Remodeling Opportunities Abound
There is a tsunami of backlogged remodeling need in this country, yet here we are struggling for work. Properties have been neglected for decades, our cities are (on the whole) a mess, and yet we are laying off skilled labor. This work must and will be done. We as a nation should not leave our housing and cities to future generations to fix. Young people lucky enough to buy property today are not responsible for the decades of neglect they are inheriting. We should supply them with long-term low-interest loans for upgrading their homes — 40-year notes at 2.5 percent. The bankers won’t get rich, but the work will get done and the money will spread through the general economy.
A boost like that will also quickly reveal an underlying issue: the lack of skilled labor. We need a campaign to promote the trades to young people and a nationwide program to test and train young men and women. Perhaps the unions could work with the military to create a training program in uniform. Each graduate could receive a nationally recognized journeyman’s license.
This work cannot be shipped overseas. It must be done, and it won’t do itself. So why do we sit on our hands and watch little men destroy our economy? Let the bankers loan money in a manner that allows the work to get done. Productivity comes from those who produce.
Rich Kogelschatz’s foundation detail for a grade-level entry is very nice, especially at the cost he quotes (“Building Zero-Step Entries,” 9/09). I have a suggestion for how he might save a few dollars and improve his thermal efficiency: eliminate the rim board.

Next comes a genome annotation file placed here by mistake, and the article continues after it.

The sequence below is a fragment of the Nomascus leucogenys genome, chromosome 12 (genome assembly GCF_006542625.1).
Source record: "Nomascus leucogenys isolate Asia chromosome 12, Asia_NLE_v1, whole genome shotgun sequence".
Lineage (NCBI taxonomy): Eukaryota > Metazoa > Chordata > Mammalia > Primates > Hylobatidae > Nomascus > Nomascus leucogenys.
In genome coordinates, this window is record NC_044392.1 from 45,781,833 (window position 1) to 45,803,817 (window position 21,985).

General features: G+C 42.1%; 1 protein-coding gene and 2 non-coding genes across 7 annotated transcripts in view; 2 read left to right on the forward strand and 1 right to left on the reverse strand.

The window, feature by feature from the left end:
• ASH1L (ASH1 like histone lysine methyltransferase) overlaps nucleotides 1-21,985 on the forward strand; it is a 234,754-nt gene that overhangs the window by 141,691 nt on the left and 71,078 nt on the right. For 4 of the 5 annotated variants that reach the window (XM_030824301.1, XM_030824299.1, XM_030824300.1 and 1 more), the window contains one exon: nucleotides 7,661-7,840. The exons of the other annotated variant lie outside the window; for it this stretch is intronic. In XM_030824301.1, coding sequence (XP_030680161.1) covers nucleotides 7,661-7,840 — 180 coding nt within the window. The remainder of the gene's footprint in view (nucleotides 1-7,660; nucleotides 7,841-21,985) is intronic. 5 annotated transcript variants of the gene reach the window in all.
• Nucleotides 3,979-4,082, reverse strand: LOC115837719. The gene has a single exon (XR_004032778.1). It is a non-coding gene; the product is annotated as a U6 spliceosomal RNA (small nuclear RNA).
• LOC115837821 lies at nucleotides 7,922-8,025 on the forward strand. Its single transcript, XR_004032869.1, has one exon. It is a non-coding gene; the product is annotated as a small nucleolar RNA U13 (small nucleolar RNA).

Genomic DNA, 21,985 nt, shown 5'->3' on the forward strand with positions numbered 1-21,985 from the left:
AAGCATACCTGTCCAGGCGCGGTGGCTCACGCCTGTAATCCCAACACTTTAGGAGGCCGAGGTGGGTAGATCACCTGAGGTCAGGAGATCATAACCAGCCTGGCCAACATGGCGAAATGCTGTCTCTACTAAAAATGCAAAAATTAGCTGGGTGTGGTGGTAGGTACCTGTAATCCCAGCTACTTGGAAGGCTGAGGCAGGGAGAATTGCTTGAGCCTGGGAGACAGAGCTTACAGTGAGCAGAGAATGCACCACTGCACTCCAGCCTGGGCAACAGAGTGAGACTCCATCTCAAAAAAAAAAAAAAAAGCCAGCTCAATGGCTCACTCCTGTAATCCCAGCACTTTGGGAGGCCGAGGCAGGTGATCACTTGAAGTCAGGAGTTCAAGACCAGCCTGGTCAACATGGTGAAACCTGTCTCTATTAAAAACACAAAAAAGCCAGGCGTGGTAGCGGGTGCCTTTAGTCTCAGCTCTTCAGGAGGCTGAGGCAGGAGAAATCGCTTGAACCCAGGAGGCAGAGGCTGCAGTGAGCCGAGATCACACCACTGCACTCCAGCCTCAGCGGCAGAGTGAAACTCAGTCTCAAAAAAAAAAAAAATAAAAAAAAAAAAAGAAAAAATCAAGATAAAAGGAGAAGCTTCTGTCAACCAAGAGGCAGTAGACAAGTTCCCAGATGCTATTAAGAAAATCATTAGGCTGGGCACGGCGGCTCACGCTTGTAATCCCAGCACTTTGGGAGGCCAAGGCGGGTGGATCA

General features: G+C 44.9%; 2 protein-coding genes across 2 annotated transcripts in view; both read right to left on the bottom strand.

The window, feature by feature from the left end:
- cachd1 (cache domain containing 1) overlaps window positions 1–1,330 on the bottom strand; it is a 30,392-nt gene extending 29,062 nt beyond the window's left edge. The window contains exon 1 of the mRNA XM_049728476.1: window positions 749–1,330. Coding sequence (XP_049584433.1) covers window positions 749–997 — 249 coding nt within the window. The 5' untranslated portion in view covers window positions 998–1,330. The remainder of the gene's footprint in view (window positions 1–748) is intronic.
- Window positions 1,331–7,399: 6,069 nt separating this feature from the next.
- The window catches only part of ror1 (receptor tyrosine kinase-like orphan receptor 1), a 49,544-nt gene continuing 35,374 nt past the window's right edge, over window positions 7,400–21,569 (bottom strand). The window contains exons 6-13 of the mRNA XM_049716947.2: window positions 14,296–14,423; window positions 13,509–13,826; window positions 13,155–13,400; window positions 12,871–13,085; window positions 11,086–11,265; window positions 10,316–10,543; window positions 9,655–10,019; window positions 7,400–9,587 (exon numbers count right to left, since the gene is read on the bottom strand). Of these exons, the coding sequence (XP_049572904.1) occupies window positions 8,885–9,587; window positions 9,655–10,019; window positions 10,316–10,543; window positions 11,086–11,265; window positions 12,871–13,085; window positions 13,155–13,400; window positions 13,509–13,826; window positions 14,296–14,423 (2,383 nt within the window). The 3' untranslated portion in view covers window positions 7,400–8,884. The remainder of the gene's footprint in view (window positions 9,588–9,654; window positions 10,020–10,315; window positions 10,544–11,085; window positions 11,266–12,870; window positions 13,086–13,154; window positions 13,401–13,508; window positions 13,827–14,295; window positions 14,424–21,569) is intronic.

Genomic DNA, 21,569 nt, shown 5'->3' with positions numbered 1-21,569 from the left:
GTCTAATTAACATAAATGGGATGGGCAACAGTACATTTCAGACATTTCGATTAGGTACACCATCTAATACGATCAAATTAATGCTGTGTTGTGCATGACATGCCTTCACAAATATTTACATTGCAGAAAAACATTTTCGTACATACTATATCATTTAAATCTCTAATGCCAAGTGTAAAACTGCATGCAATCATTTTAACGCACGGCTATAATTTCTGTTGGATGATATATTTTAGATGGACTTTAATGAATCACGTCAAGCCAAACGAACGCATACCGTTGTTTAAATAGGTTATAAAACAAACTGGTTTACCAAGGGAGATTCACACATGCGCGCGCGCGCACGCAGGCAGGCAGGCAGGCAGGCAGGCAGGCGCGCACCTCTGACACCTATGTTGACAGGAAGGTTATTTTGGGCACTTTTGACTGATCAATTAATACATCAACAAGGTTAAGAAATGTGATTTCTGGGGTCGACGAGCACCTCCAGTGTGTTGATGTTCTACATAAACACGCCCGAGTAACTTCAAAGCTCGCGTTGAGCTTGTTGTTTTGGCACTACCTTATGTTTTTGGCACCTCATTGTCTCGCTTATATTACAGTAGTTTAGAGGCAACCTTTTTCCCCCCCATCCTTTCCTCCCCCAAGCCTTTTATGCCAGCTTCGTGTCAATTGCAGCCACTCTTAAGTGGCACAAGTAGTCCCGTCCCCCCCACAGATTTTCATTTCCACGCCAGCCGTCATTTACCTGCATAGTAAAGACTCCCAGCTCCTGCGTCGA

In conventional framing, the rim acts as a header to support the outer edge of the wall plate and as blocking to prevent joist roll-over. But Rich’s scheme appears to bypass both of those issues. Since the exterior wall has been moved off the joists and directly onto the sill plate, no weight beyond the floor load is bearing on the joists. And when you consider that the subfloor has been glued and nailed to the joist flange, then nailed continuously to the sill plate just a few inches away, how are those joists possibly going to roll?
I’d get rid of the rim board and replace it with rigid foam for a thermal break. Run the foam down the wall 4 feet or more between the concrete and the studs. You’d definitely be a leg up in terms of finishing off the basement. If spray foam is in the budget, getting that rim out of the way allows you to completely fill the void inside the sill and beneath that short subfloor span.
Weatherization Wage Too Low?
I found the article on prevailing-wage rules (In the News, 9/09) to be a disservice to the professional tradespeople in the construction industry.
The author cites Davis-Bacon, which mandates a prevailing wage on federal work, but state prevailing-wage laws have become the rule of the day when it comes to weatherization work using federal stimulus funds. To this end, the challenge is to prevent the low-wage-paying (and low-quality) contractors from further destroying our industry’s image and standard of living. In St. Louis, the total package (wages and benefits) for this recently “made-up” job classification is slightly over $18 per hour. Please explain to me how this is a living wage for the average U.S. family.
St. Louis, Mo.
Vinyl Siding Is Green
I take exception to Alex Wilson’s sidebar “Is Vinyl Siding Green?” in the article “Another Look at Vinyl Siding” (9/09). I have sold vinyl siding for more than 37 years and know first-hand how the product has evolved and is installed. It is very much a green product. The claim “little if any vinyl siding is recycled after being removed from a building” is false. I recycle old vinyl siding from our customers every week and send used accessories to secondhand material outlets in the St. Louis area.
I also disagree that fiber cement can “outlast” vinyl. Vinyl siding has improved every year and will stay on the wall as long as the existing home stands up.
President, Wholesale Siding Depot St. Louis, Mo.